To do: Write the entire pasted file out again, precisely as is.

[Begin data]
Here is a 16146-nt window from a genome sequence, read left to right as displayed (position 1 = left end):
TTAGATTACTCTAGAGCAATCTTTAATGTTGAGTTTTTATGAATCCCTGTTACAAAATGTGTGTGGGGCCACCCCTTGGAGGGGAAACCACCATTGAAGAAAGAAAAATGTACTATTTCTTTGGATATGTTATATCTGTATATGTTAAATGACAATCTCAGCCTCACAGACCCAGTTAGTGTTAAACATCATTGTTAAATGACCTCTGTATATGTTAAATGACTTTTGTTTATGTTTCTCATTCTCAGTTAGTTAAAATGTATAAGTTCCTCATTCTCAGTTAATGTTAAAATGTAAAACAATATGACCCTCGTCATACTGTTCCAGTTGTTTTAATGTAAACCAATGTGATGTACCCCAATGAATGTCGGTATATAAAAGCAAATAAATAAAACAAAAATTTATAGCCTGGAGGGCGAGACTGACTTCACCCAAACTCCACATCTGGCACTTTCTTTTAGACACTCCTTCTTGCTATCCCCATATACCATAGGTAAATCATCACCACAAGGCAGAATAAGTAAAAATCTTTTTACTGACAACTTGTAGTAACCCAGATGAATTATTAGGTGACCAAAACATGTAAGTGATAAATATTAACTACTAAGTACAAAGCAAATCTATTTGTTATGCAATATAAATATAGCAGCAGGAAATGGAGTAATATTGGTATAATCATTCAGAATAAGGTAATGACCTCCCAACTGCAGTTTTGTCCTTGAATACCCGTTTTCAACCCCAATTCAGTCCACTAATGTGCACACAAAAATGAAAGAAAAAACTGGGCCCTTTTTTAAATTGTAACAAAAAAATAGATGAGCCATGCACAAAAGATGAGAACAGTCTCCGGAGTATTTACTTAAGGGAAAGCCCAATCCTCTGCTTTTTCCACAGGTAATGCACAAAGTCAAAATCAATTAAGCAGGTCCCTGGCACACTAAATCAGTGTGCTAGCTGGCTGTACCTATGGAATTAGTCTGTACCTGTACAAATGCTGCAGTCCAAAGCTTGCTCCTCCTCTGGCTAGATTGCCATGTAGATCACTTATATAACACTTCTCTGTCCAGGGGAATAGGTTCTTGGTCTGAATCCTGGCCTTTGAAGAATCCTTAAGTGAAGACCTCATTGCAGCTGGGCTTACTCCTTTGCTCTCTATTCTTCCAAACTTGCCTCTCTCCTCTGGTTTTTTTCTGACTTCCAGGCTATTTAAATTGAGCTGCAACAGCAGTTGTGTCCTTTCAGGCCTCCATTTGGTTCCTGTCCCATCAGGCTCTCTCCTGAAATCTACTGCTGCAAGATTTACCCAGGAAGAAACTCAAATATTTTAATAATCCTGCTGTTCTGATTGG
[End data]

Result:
Here is a 16146-nt window from a genome sequence, read left to right as displayed (position 1 = left end):
TTAGATTACTCTAGAGCAATCTTTAATGTTGAGTTTTTATGAATCCCTGTTACAAAATGTGTGTGGGGCCACCCCTTGGAGGGGAAACCACCATTGAAGAAAGAAAAATGTACTATTTCTTTGGATATGTTATATCTGTATATGTTAAATGACAATCTCAGCCTCACAGACCCAGTTAGTGTTAAACATCATTGTTAAATGACCTCTGTATATGTTAAATGACTTTTGTTTATGTTTCTCATTCTCAGTTAGTTAAAATGTATAAGTTCCTCATTCTCAGTTAATGTTAAAATGTAAAACAATATGACCCTCGTCATACTGTTCCAGTTGTTTTAATGTAAACCAATGTGATGTACCCCAATGAATGTCGGTATATAAAAGCAAATAAATAAAACAAAAATTTATAGCCTGGAGGGCGAGACTGACTTCACCCAAACTCCACATCTGGCACTTTCTTTTAGACACTCCTTCTTGCTATCCCCATATACCATAGGTAAATCATCACCACAAGGCAGAATAAGTAAAAATCTTTTTACTGACAACTTGTAGTAACCCAGATGAATTATTAGGTGACCAAAACATGTAAGTGATAAATATTAACTACTAAGTACAAAGCAAATCTATTTGTTATGCAATATAAATATAGCAGCAGGAAATGGAGTAATATTGGTATAATCATTCAGAATAAGGTAATGACCTCCCAACTGCAGTTTTGTCCTTGAATACCCGTTTTCAACCCCAATTCAGTCCACTAATGTGCACACAAAAATGAAAGAAAAAACTGGGCCCTTTTTTAAATTGTAACAAAAAAATAGATGAGCCATGCACAAAAGATGAGAACAGTCTCCGGAGTATTTACTTAAGGGAAAGCCCAATCCTCTGCTTTTTCCACAGGTAATGCACAAAGTCAAAATCAATTAAGCAGGTCCCTGGCACACTAAATCAGTGTGCTAGCTGGCTGTACCTATGGAATTAGTCTGTACCTGTACAAATGCTGCAGTCCAAAGCTTGCTCCTCCTCTGGCTAGATTGCCATGTAGATCACTTATATAACACTTCTCTGTCCAGGGGAATAGGTTCTTGGTCTGAATCCTGGCCTTTGAAGAATCCTTAAGTGAAGACCTCATTGCAGCTGGGCTTACTCCTTTGCTCTCTATTCTTCCAAACTTGCCTCTCTCCTCTGGTTTTTTTCTGACTTCCAGGCTATTTAAATTGAGCTGCAACAGCAGTTGTGTCCTTTCAGGCCTCCATTTGGTTCCTGTCCCATCAGGCTCTCTCCTGAAATCTACTGCTGCAAGATTTACCCAGGAAGAAACTCAAATATTTTAATAATCCTGCTGTTCTGATTGG